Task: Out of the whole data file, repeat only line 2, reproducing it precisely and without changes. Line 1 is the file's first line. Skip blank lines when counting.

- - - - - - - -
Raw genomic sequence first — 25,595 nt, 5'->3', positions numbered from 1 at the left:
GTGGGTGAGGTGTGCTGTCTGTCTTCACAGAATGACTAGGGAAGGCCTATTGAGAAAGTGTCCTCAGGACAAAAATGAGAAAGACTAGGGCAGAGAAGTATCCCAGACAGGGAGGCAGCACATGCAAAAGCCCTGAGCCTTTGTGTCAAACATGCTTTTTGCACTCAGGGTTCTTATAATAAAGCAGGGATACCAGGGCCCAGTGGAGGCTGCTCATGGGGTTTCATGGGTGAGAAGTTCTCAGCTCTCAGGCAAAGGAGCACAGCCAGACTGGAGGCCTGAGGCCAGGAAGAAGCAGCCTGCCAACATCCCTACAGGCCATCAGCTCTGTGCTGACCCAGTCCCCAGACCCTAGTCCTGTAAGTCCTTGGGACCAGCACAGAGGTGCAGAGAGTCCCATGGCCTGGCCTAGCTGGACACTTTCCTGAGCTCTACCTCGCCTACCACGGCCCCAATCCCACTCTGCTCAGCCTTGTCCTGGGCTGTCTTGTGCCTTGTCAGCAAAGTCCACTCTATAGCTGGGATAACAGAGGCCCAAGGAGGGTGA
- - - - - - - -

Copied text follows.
GTGGGTGAGGTGTGCTGTCTGTCTTCACAGAATGACTAGGGAAGGCCTATTGAGAAAGTGTCCTCAGGACAAAAATGAGAAAGACTAGGGCAGAGAAGTATCCCAGACAGGGAGGCAGCACATGCAAAAGCCCTGAGCCTTTGTGTCAAACATGCTTTTTGCACTCAGGGTTCTTATAATAAAGCAGGGATACCAGGGCCCAGTGGAGGCTGCTCATGGGGTTTCATGGGTGAGAAGTTCTCAGCTCTCAGGCAAAGGAGCACAGCCAGACTGGAGGCCTGAGGCCAGGAAGAAGCAGCCTGCCAACATCCCTACAGGCCATCAGCTCTGTGCTGACCCAGTCCCCAGACCCTAGTCCTGTAAGTCCTTGGGACCAGCACAGAGGTGCAGAGAGTCCCATGGCCTGGCCTAGCTGGACACTTTCCTGAGCTCTACCTCGCCTACCACGGCCCCAATCCCACTCTGCTCAGCCTTGTCCTGGGCTGTCTTGTGCCTTGTCAGCAAAGTCCACTCTATAGCTGGGATAACAGAGGCCCAAGGAGGGTGA